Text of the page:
Screws and plywood, you could build a boat.
     
  6. Oct 25, 2008 #6

    RyanBruner

    RyanBruner

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    Joe:

    I'm not sure I totally understand, but I'll study your pictures more and see if I can figure it out.

    Your last picture there looks closest to what I'm trying to accomplish in that there is a wall BELOW a bunch of stuff with nothing above it to nail into. In that picture, how are you securing the wall, aside from the far right end? It looks somewhat freestanding. But maybe there is something I don't see?
     
  7. Oct 25, 2008 #7

    Square Eye

    Square Eye

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    In your picture, you show your plumbing behind the ductwork. Box your ductwork level across, all the way to the wall. You will need a small header against the wall to rest your 2x's on. This is a great opportunity :D to use concrete anchors to fasten a pressure treated 1x or 2x to the basement wall, then you can set the header's front 2x flush with the front of the wall. Shim between these 2x's and fasten the header together.

    Drill the header for the fasteners first, then position it where it will be, mark the holes and drill for the anchors with a hammer drill. There are a TON of anchor types and lengths... Check out your local Hardware store to see what's available in your area and drill the holes according to the recommended drill size.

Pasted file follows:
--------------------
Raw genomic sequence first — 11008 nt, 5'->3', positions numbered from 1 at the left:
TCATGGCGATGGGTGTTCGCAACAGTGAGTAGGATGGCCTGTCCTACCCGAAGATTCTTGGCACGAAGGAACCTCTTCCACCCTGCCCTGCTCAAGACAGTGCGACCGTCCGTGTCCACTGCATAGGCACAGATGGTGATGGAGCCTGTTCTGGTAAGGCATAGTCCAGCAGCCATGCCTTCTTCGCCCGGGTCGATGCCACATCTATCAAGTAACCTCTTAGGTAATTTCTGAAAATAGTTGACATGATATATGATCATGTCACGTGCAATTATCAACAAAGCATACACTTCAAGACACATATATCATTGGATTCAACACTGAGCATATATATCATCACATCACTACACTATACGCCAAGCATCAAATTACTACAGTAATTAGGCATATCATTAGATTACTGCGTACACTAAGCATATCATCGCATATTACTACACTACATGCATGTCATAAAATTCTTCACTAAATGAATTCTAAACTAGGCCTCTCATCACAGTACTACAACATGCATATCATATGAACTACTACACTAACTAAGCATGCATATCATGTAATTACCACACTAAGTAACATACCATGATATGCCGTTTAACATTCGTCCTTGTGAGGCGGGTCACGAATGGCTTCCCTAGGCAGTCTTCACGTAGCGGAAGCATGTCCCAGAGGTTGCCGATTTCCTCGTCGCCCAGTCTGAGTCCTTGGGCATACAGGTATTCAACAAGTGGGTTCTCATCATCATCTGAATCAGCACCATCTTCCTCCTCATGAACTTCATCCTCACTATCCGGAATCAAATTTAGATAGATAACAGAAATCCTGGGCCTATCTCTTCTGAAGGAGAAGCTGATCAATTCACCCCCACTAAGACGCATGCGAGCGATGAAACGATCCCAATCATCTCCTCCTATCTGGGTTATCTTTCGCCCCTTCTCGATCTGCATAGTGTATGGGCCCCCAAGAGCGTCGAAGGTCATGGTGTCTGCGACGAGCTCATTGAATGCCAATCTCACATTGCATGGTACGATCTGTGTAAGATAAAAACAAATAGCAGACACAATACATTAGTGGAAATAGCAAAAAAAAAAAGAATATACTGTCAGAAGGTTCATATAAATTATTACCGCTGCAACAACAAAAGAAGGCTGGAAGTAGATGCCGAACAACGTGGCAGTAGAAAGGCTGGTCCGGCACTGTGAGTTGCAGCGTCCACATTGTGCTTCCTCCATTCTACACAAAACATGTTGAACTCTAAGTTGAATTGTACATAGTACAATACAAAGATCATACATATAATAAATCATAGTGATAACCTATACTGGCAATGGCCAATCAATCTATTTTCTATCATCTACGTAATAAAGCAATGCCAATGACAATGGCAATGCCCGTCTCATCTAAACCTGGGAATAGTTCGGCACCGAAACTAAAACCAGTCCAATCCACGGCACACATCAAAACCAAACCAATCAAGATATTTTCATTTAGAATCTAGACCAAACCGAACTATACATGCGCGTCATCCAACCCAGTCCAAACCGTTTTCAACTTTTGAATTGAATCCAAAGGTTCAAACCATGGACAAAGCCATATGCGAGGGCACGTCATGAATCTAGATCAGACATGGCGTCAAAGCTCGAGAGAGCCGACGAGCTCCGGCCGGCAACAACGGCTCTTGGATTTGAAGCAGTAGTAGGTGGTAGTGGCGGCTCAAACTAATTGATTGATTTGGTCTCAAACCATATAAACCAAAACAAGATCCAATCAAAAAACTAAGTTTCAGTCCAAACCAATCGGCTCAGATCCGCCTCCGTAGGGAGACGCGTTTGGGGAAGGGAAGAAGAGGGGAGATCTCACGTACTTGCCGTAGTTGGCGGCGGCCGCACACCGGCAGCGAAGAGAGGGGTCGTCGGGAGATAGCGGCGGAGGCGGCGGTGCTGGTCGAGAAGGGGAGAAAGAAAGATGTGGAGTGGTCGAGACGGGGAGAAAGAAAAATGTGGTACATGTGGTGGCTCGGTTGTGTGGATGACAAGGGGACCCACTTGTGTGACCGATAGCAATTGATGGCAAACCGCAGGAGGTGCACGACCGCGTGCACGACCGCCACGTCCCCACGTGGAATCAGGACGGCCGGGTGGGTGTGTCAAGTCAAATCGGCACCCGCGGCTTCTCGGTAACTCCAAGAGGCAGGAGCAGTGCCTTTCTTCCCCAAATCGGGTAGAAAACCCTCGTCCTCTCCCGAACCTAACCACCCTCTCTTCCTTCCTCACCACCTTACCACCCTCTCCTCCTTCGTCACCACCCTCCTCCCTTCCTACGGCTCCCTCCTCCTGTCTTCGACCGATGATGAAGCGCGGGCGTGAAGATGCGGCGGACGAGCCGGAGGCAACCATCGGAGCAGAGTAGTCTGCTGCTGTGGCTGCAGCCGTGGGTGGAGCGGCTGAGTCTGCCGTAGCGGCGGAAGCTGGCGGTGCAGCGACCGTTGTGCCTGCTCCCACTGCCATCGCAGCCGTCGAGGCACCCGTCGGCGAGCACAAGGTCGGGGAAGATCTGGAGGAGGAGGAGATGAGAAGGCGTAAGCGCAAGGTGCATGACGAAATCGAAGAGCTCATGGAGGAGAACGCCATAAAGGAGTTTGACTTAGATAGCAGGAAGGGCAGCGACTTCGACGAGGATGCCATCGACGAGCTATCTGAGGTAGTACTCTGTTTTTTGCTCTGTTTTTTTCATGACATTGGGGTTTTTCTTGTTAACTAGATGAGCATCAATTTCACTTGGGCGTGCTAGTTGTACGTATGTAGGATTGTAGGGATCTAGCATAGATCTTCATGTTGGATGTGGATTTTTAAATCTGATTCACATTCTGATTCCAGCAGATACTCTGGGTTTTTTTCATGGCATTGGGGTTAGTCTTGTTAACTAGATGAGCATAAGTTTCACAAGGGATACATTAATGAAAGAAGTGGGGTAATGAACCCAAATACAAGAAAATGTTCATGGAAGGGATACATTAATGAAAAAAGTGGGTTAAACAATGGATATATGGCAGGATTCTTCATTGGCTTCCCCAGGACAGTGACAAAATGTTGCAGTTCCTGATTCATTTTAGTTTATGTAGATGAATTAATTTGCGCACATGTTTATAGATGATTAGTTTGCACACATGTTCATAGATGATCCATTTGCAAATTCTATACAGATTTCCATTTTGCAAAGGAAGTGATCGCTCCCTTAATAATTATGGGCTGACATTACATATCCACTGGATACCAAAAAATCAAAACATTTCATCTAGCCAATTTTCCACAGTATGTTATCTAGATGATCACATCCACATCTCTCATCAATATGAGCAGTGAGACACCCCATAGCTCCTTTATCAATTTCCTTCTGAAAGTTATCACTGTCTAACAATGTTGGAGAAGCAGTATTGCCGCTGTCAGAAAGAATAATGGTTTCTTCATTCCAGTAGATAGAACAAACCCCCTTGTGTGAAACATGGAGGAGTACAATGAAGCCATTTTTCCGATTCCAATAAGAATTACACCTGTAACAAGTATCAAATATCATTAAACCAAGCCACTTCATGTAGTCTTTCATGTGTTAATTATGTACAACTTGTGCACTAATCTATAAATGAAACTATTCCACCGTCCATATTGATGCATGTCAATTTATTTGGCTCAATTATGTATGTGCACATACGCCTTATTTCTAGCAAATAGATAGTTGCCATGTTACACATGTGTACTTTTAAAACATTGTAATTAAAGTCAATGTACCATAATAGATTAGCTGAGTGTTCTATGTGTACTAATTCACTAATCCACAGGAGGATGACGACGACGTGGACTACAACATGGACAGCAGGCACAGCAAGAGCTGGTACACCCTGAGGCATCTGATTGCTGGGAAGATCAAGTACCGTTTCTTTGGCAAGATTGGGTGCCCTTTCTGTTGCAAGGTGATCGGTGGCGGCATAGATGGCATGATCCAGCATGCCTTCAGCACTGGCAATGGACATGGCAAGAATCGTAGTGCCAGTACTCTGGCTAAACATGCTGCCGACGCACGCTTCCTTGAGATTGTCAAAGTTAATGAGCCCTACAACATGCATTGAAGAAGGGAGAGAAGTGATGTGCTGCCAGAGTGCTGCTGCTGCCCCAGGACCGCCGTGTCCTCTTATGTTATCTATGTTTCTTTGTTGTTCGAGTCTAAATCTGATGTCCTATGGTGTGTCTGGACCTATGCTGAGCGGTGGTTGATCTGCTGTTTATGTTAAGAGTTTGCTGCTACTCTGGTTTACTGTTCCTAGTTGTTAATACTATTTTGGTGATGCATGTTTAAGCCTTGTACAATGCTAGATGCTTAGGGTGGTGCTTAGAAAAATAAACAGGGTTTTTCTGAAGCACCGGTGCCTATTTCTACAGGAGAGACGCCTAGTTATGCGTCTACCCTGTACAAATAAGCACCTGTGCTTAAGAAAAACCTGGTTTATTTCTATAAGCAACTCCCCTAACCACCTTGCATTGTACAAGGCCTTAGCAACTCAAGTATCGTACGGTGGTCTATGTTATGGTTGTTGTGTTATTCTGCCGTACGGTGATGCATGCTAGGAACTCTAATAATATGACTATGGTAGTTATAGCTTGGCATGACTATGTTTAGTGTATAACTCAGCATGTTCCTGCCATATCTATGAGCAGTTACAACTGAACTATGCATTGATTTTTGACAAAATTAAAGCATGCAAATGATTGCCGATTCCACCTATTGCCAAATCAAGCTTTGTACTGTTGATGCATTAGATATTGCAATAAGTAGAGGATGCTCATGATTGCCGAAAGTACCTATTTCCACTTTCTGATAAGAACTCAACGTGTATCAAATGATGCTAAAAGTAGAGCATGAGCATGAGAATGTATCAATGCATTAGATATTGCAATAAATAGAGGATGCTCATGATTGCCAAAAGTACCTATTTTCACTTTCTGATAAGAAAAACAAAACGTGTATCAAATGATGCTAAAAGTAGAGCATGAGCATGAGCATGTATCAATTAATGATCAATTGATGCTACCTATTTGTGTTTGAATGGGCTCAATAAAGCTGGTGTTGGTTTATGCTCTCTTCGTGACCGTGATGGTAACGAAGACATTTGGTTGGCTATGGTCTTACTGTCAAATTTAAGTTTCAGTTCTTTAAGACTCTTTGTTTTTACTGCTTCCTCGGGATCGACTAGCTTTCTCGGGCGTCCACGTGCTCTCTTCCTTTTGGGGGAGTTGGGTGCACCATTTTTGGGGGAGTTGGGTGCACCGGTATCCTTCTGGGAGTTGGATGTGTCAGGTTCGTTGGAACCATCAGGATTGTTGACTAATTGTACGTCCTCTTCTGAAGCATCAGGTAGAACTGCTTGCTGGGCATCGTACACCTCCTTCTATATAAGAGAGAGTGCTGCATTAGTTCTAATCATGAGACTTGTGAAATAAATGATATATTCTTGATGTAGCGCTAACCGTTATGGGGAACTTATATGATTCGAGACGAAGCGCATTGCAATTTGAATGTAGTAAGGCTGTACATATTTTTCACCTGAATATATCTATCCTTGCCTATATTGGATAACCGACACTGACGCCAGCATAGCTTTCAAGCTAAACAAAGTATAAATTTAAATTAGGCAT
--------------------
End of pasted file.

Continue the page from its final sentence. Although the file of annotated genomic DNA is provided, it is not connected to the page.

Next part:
8. Oct 25, 2008 #8

    spaz2965

    spaz2965

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    I have it nailed in on the right and on the left I have it attached to the steel. Not shown in the picture is I also put 2x's where I could up to floor joist and then nailed the to plate to it. That room is a mechanical room with a 4/8 bi-swing which means there are two 2/4 door with ball catches. The first pic witch isn't that clear has a block nailed to wall that supports wall. 100_0331.jpg

    100_0099.jpg
     
  9. Oct 25, 2008 #9

    RyanBruner

    RyanBruner

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    Thanks. Anchoring directly into the wall didn't occur to me. (Duh!) I have Tapcons, which I'm using to attach the baseplate to the floor, so I can use the same in the walls. I wasn't planning on boxing in any ductwork or any ceiling work at all at this point until later, since I have decided exactly how I'm going to do my ceilings. I have a very low basement (7' 2"), so I have to decide the best way to handle things...but I see why doing what you're saying makes sense to do it now...at least for that section.


    Joe:

    What did you use to attach to the steel? While it doesn't apply to this specific situation, there is another place I'm coming to where that might be handy.


    Thanks, again, to both of you. Very helpful.
     
  10. Oct 25, 2008 #10

    spaz2965

    spaz2965

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    I have a hilti gun that shoots nails into it but you may drill and use self tapping screws. Hope this helps.

    Joe~~